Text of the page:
Jean-Patrice Delia Highlights Ways to Improve Power Plant Efficiency
The world is increasingly turning to renewable power sources like solar and hydropower in an effort to burn less of the harmful fossil fuels like coal and natural gas that are polluting our planet’s oceans and atmosphere.
However, there are means by which to further reduce carbon emissions even when using fossil fuels says Thermogen Power Services Director of Operations Jean-Patrice Delia, who notes that existing plants can markedly reduce their on-site power consumption through the proper retrofits.
According to Delia, who has also spent time as an engineer with both Siemens Power Generation and General Electric, these upgrades can improve the plant’s overall efficiency, increasing the amount of available capacity at a much cheaper price tag than adding new capacity.
Let’s run through a few of the most prominent ways that power plant operators can improve the efficiency of their plant’s output, save money, and reduce their carbon footprint.
Using High-Quality, No-Leak Valves
Those familiar with the Deepwater Horizon accident may be aware that it was a faulty valve that lead to the devastating oil spill, which has cost BP an estimated $65 billion. While valves are rarely responsible for such cataclysmic occurrences, it’s undeniable that bad-acting valves can greatly reduce a plant’s efficiency.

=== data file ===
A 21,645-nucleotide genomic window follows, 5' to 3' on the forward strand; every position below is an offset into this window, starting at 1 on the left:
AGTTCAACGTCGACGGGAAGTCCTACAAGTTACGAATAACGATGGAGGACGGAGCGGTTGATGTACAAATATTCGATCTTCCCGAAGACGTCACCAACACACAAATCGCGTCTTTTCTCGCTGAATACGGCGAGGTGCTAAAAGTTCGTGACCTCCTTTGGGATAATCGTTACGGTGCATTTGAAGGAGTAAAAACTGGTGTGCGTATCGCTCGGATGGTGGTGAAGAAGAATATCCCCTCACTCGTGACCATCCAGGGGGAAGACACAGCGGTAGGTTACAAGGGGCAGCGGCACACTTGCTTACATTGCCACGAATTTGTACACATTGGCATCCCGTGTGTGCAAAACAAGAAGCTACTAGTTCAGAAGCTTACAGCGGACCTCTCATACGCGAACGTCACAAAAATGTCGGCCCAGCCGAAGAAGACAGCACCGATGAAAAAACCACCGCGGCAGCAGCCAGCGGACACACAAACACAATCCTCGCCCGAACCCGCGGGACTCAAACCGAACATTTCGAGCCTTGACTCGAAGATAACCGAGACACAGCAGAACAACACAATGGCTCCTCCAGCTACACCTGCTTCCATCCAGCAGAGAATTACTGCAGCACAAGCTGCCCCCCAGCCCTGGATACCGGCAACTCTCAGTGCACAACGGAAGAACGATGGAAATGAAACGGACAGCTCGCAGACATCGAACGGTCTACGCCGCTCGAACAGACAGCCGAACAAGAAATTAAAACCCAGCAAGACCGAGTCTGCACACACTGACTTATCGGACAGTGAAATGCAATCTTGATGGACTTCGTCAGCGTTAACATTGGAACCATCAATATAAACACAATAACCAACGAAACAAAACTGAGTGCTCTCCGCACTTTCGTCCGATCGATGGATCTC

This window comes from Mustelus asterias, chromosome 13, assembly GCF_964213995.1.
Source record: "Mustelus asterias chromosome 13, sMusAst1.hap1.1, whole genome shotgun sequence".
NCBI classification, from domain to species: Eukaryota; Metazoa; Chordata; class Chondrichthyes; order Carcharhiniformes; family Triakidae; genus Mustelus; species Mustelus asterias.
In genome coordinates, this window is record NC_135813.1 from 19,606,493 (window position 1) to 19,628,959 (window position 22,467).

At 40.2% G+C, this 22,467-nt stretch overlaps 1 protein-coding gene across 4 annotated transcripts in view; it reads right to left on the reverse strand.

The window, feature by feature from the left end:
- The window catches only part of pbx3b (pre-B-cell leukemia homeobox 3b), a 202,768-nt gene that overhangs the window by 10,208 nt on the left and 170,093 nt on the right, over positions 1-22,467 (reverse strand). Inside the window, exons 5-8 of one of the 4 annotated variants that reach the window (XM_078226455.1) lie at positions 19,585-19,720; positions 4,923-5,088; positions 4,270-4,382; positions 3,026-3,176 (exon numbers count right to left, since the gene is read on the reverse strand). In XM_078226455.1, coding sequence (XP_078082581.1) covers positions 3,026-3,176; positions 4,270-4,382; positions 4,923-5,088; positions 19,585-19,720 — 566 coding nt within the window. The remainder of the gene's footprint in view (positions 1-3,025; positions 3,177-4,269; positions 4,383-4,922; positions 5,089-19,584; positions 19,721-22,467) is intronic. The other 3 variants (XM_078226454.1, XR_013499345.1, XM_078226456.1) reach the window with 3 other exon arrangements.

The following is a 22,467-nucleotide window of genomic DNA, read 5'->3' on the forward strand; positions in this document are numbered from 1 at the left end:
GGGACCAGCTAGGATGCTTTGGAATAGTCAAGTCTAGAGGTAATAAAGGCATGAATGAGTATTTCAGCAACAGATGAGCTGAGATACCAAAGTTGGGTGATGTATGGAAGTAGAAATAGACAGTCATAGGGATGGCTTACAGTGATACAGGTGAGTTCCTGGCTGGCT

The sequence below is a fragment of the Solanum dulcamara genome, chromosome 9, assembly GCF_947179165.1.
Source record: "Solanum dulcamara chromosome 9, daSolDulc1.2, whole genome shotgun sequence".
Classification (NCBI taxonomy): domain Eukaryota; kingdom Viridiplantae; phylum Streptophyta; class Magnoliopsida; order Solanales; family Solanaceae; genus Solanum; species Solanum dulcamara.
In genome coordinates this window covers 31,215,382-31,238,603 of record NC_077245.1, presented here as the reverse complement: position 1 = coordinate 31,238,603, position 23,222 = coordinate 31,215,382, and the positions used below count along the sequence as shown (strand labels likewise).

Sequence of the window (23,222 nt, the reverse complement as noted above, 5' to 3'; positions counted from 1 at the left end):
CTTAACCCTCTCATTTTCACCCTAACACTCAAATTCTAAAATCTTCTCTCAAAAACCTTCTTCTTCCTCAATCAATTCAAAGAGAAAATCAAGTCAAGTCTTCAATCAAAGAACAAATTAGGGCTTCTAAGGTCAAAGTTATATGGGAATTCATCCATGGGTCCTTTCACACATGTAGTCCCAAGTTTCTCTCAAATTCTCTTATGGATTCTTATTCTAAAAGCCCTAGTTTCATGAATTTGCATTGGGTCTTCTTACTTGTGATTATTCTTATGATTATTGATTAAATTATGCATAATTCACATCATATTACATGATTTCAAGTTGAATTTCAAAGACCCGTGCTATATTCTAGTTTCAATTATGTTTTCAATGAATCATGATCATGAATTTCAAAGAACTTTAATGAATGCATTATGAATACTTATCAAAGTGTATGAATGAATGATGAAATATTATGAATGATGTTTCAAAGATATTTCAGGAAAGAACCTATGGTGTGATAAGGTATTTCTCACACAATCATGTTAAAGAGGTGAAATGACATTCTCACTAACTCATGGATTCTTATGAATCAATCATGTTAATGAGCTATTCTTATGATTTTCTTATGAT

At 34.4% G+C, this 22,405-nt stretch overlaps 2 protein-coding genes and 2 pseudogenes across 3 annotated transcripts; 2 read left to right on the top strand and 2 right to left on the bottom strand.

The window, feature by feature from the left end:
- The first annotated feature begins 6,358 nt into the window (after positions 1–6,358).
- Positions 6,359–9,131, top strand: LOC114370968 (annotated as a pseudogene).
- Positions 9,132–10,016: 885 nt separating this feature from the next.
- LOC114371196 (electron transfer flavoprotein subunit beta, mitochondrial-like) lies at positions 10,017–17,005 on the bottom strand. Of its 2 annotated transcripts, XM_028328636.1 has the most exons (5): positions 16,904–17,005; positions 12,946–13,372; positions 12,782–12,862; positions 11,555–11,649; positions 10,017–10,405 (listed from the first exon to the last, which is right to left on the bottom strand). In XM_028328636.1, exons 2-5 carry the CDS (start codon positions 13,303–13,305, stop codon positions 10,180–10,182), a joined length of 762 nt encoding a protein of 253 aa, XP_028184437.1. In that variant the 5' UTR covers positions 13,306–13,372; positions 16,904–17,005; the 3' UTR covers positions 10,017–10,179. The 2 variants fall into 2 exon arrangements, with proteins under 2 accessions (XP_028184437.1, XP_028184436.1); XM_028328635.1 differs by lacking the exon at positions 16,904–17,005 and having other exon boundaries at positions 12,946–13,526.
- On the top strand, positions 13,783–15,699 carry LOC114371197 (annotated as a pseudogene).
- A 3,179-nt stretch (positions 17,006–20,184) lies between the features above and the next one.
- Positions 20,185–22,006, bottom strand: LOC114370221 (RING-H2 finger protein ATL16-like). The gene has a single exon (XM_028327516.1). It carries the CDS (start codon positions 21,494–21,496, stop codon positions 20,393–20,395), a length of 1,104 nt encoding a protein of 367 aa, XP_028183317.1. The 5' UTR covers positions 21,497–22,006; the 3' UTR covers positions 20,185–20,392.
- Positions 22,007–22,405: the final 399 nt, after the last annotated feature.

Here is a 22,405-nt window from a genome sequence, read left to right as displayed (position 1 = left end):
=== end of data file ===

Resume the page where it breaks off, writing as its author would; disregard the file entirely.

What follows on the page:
Manually identifying leaky valves can be tedious work according to Jean-Patrice Delia, but the results are more than worth it. Moreover, sensors and other tools are making it easier than ever to monitor the performance of valves and other parts in real-time.
Making Condensers More Efficient
Condensers are quite inefficient as a general rule says Delia. However, taking advantage of recent innovations and best practices can get a lot more out of them. Perhaps surprisingly, one of the easiest methods of boosting their productivity is through regular cleaning, which can lower its pressure and bolster its ability to transfer heat.
Furthermore, a novel new approach to boosting condenser efficiency was recently developed by scientists at MIT, who found that applying a graphene coating to them that is just a single atom thick could improve the entire plant’s performance (not just the condenser’s performance) by 2–3%.
Putting a Charge in Power Plant’s Electrical Systems
Between 5–7% of a plant’s on-site power requirements are earmarked for its electrical systems, making them a prime candidate for efficiency upgrades. The older motors found in devices like pumps, fans, and mills are often highly inefficient, with these systems relying on throttling to deliver the necessary output rather than adjusting their capacity to match requirements.
Drying Off High-Moisture Coal
When it comes to coal-fired power plants, the type of coal used has a big effect on the resulting efficiency and carbon emissions produced. There are four main types of coal, which are anthracite, bituminous, lignite, and subbituminous.
The latter two types are far less efficient due to their high moisture content says Jean-Patrice Delia, which requires additional power usage to evaporate. By drying the coal first instead, plants can reduce their power usage while simultaneously cutting back the amount of harmful chemicals like sulfur dioxide, carbon dioxide, and mercury that are released by burning them.